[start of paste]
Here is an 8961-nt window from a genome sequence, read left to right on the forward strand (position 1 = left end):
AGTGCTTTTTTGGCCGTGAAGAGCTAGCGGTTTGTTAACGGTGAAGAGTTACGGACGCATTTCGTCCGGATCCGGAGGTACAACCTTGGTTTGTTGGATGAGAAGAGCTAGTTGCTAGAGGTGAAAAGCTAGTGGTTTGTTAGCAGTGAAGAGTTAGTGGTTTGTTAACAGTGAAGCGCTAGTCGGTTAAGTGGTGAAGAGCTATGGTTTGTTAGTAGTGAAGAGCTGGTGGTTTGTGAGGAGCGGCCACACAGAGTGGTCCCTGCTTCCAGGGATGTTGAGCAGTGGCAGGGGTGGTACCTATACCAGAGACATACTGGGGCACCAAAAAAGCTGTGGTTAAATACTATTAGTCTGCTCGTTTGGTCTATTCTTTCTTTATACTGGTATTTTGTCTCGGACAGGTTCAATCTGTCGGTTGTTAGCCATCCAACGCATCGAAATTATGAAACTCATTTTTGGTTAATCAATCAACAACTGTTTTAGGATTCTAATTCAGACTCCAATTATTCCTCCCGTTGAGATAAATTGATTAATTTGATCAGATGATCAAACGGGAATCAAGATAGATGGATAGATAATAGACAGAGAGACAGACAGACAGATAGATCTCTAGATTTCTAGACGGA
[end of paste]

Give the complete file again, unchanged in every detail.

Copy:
Here is an 8961-nt window from a genome sequence, read left to right on the forward strand (position 1 = left end):
AGTGCTTTTTTGGCCGTGAAGAGCTAGCGGTTTGTTAACGGTGAAGAGTTACGGACGCATTTCGTCCGGATCCGGAGGTACAACCTTGGTTTGTTGGATGAGAAGAGCTAGTTGCTAGAGGTGAAAAGCTAGTGGTTTGTTAGCAGTGAAGAGTTAGTGGTTTGTTAACAGTGAAGCGCTAGTCGGTTAAGTGGTGAAGAGCTATGGTTTGTTAGTAGTGAAGAGCTGGTGGTTTGTGAGGAGCGGCCACACAGAGTGGTCCCTGCTTCCAGGGATGTTGAGCAGTGGCAGGGGTGGTACCTATACCAGAGACATACTGGGGCACCAAAAAAGCTGTGGTTAAATACTATTAGTCTGCTCGTTTGGTCTATTCTTTCTTTATACTGGTATTTTGTCTCGGACAGGTTCAATCTGTCGGTTGTTAGCCATCCAACGCATCGAAATTATGAAACTCATTTTTGGTTAATCAATCAACAACTGTTTTAGGATTCTAATTCAGACTCCAATTATTCCTCCCGTTGAGATAAATTGATTAATTTGATCAGATGATCAAACGGGAATCAAGATAGATGGATAGATAATAGACAGAGAGACAGACAGACAGATAGATCTCTAGATTTCTAGACGGA